Asking the Islamist parties to brace up, Dr. Ahmed said, “People say that we are in a post-Islamist era…. (which means) there is a need that the Islamist models need a shake-up.”
Defining Islamic democracy as an oxymoron, Dr. Ahmed said, “Islam is just and that is it. The question is where is the place of the Sharia in the Muslim world?”
“The Sharia is not being envisioned as a philosophy, vision and something to do with morality but is only reduced to ‘yes and no’ and ‘dos and don’ts’,” he explained, “that is why there is an urgent need to go back, to see Islam as a philosophy and as a vision.”
Citing the example of ‘Black Lives Matter’, Dr. Ahmed said, “They need to radically change because they want rights equal to those governing them (White nationalists) who claim to be civilised but have given devastation to the world.”
“We need to question what has secularism given to us? Nothing, but destruction and devastation,” he emphasized.
Lambasting the Muslim nations for they “have lost legitimacy long ago”, the academician said, “Religion has been subjugated… human life is just a number now.”
“It (human life) is not sacred anymore because we have left every ideal of morality, philosophy and have embraced secularism,” he added.
To make his point, Dr. Ahmed said that Al Qaeda and Daesh reflect more of the secular than Islamic.
Despite knowing that systems, such as capitalism etc, are not good, Dr. Ahmed said, “Muslim nations have embraced them.” “We have a vision… yes, there have been mistakes but what is the West giving to the world… let us give a try to our own system now.”
He said that the system which Islam gives to its Ummah should not be seen through the perspective of the West. “The Ummah thinks and acts in terms of a body which is a collective approach,” he said and asked Muslims to be attached to each other ‘emotionally, spiritually and politically’.
The London born academic said that the Muslim world was facing very tough times because, “Today we are afraid of terms like Sharia, Jihad and Khilafat.”
“We are scared to say so… and with time it will go into sub-conscious and with the passage of time, it will be just an abstract idea which has no meaning,” he explained.
Asking Muslims to revive the collective Iftaar tradition, he said, “There is an assumption that the Sharia takes away our freedom which is totally wrong.”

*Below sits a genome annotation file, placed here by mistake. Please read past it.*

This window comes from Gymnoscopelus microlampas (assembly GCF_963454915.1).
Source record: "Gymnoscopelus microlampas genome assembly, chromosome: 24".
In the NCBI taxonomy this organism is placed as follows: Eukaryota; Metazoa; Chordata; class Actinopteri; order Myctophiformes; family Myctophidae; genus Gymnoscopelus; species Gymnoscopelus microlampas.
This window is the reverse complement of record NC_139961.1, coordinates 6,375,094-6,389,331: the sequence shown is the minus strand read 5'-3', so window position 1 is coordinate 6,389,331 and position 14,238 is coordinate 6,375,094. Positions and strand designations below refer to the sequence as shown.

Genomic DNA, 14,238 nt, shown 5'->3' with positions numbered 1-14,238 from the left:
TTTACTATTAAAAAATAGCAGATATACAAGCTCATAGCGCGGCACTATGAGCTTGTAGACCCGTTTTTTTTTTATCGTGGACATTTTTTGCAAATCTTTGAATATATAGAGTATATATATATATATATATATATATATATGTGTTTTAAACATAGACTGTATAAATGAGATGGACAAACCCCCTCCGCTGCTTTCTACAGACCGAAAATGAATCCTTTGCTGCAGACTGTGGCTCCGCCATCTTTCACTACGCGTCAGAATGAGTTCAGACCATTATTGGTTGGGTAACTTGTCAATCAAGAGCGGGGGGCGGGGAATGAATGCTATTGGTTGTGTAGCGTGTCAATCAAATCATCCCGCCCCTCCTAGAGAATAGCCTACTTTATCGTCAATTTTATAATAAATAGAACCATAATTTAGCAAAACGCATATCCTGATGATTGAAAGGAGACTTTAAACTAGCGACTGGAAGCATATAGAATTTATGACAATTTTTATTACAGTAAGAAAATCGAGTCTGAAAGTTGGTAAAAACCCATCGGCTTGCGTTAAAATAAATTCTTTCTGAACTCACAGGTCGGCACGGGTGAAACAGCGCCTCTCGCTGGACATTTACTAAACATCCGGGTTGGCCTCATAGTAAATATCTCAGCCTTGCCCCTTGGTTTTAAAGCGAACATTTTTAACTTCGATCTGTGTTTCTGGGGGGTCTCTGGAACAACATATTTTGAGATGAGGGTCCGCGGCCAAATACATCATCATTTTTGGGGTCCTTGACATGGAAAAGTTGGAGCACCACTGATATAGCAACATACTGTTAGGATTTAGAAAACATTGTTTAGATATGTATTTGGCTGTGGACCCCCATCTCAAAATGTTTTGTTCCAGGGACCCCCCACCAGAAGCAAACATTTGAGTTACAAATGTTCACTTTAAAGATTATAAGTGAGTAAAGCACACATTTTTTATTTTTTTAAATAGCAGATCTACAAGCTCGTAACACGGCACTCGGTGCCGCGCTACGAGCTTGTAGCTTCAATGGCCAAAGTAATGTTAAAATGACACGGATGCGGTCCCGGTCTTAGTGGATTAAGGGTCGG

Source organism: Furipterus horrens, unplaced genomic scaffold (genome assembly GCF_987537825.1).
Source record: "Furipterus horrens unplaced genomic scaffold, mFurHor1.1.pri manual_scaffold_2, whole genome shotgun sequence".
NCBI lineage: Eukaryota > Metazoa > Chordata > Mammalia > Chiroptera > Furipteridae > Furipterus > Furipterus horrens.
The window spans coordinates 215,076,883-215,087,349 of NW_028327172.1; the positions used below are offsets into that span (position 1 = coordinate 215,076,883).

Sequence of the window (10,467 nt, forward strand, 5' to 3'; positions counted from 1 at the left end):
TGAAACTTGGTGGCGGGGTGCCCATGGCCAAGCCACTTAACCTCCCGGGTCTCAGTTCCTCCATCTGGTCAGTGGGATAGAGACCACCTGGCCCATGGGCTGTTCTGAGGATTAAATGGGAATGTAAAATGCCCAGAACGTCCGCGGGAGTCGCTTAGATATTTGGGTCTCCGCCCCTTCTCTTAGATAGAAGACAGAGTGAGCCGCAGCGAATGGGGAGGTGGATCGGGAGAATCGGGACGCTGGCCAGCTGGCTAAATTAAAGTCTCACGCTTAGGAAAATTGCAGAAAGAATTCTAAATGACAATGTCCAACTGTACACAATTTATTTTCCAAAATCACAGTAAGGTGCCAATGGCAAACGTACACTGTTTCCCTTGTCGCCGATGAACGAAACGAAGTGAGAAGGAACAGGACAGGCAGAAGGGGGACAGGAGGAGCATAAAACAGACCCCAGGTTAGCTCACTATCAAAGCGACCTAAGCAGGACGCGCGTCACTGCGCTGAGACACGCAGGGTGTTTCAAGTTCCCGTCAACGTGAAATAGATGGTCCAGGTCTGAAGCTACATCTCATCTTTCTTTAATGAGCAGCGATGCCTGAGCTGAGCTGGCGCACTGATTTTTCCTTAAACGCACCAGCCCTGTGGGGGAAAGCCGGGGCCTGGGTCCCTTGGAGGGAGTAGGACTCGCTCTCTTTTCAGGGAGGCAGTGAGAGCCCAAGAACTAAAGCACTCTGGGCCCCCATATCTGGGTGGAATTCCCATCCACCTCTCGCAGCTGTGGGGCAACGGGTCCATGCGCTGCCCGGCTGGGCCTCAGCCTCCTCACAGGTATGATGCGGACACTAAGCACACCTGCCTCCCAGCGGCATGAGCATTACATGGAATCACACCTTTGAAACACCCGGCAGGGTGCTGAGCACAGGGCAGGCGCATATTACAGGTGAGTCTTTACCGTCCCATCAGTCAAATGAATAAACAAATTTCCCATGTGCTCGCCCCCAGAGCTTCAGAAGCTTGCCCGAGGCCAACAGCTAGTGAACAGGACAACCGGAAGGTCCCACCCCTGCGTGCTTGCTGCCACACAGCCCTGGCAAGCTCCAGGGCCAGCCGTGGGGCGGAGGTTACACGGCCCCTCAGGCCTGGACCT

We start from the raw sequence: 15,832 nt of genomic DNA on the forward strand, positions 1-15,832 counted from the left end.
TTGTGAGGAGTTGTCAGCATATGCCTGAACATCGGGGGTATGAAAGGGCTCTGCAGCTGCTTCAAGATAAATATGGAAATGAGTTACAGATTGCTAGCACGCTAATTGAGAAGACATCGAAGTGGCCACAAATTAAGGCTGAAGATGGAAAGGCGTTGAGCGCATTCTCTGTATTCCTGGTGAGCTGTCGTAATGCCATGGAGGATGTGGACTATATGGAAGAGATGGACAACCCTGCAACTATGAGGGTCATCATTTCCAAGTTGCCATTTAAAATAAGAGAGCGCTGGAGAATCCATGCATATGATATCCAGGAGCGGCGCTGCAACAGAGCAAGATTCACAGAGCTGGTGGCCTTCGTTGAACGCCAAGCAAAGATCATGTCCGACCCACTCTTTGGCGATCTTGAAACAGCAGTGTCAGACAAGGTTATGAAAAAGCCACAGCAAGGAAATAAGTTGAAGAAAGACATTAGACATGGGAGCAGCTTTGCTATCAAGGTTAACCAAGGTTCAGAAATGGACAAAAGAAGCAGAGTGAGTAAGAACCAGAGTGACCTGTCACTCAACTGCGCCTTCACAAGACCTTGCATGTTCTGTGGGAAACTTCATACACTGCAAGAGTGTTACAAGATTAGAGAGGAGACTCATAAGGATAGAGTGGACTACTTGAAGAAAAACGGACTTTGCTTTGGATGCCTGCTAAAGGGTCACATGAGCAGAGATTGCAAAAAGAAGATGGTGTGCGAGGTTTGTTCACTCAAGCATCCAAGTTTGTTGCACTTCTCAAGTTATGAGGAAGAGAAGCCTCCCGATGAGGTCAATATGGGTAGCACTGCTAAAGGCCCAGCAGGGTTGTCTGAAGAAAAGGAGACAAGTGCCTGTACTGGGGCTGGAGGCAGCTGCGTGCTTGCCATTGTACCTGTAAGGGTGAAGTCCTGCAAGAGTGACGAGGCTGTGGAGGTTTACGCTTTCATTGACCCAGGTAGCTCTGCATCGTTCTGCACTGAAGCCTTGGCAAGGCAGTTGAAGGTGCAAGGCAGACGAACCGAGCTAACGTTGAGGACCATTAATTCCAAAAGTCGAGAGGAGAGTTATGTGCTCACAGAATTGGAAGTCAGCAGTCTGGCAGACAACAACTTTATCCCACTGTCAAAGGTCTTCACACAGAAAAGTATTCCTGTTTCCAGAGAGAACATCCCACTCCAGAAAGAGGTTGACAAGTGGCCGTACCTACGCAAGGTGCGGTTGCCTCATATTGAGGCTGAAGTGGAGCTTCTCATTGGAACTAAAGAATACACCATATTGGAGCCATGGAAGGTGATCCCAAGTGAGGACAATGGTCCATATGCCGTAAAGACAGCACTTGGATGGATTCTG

“In Islam, sovereignty belongs to Allah and authority to the Ummah,” he said. “Allah is sovereign and we have to show humility and submission which provides humanity with a sense of being accounted for. It is due to authority that we have to safeguard the interests of the Ummah unlike the nation-state structure where everything has to be ‘sharp’.”
Dr. Ahmed said that Muslims are living in a time when there is a gap between generations. “There is a disconnect… we are living in a consumerism era and we have to change that.”
“I am scared of the trauma of the youth in Egypt… the opinion, and choice of young Muslims matter and their anger is genuine,” he maintained. “The youth are creative but they are contained and conditioned. We need to listen to them.”
Urging the Muslim intellectuals and youth to interact with the world as Islam encourages us to do so, Dr. Ahmed said, “We have to develop resistance on psychological and intellectual parameters. Though it is tough work to do but if we didn’t do we would be facing the bloodless onslaught which is more dangerous than bombs.”
The resistance narrative, Dr. Ahmed said of Malcom X and Muhammad Ali, has to be carried forward. “We have to be intellectually violent against secularism.”
“Maintain your memory,” Dr. Yakoob advised the Muslim youth, “Even if you don’t exist, idea of your memory survives. It is important.”
Suggesting that the systems in place in Turkey should allow the Syrian population (technically guests of Turkey) to maintain their identity, Dr. Ahmed noted this mass migration will have an impact on the social and political life of Turkish people.
(Riyaz Ul Khaliq is associated with Centre for Islam and Global Affairs, Istanbul Sabahattin Zaim University.)